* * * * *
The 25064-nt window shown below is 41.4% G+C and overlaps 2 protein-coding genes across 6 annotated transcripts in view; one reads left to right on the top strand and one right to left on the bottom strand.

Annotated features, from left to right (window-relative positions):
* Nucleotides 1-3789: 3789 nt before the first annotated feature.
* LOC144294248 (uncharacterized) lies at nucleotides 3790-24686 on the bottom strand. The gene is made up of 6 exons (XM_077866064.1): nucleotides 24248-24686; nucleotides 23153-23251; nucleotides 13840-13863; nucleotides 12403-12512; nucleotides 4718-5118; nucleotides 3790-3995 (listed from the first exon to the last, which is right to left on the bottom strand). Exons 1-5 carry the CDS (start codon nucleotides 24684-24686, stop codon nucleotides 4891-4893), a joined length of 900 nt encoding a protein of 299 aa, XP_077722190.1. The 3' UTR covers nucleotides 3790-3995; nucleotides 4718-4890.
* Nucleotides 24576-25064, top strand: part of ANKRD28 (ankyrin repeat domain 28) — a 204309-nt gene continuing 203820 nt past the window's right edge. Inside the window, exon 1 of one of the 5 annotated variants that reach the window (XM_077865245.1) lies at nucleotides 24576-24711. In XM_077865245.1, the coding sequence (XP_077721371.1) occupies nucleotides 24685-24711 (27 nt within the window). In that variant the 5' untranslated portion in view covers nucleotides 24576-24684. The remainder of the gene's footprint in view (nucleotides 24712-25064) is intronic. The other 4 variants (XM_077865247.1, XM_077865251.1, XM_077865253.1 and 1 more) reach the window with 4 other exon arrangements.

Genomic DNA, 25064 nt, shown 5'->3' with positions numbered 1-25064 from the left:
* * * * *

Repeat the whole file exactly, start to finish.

The 25064-nt window shown below is 41.4% G+C and overlaps 2 protein-coding genes across 6 annotated transcripts in view; one reads left to right on the top strand and one right to left on the bottom strand.

Annotated features, from left to right (window-relative positions):
* Nucleotides 1-3789: 3789 nt before the first annotated feature.
* LOC144294248 (uncharacterized) lies at nucleotides 3790-24686 on the bottom strand. The gene is made up of 6 exons (XM_077866064.1): nucleotides 24248-24686; nucleotides 23153-23251; nucleotides 13840-13863; nucleotides 12403-12512; nucleotides 4718-5118; nucleotides 3790-3995 (listed from the first exon to the last, which is right to left on the bottom strand). Exons 1-5 carry the CDS (start codon nucleotides 24684-24686, stop codon nucleotides 4891-4893), a joined length of 900 nt encoding a protein of 299 aa, XP_077722190.1. The 3' UTR covers nucleotides 3790-3995; nucleotides 4718-4890.
* Nucleotides 24576-25064, top strand: part of ANKRD28 (ankyrin repeat domain 28) — a 204309-nt gene continuing 203820 nt past the window's right edge. Inside the window, exon 1 of one of the 5 annotated variants that reach the window (XM_077865245.1) lies at nucleotides 24576-24711. In XM_077865245.1, the coding sequence (XP_077721371.1) occupies nucleotides 24685-24711 (27 nt within the window). In that variant the 5' untranslated portion in view covers nucleotides 24576-24684. The remainder of the gene's footprint in view (nucleotides 24712-25064) is intronic. The other 4 variants (XM_077865247.1, XM_077865251.1, XM_077865253.1 and 1 more) reach the window with 4 other exon arrangements.

Genomic DNA, 25064 nt, shown 5'->3' with positions numbered 1-25064 from the left: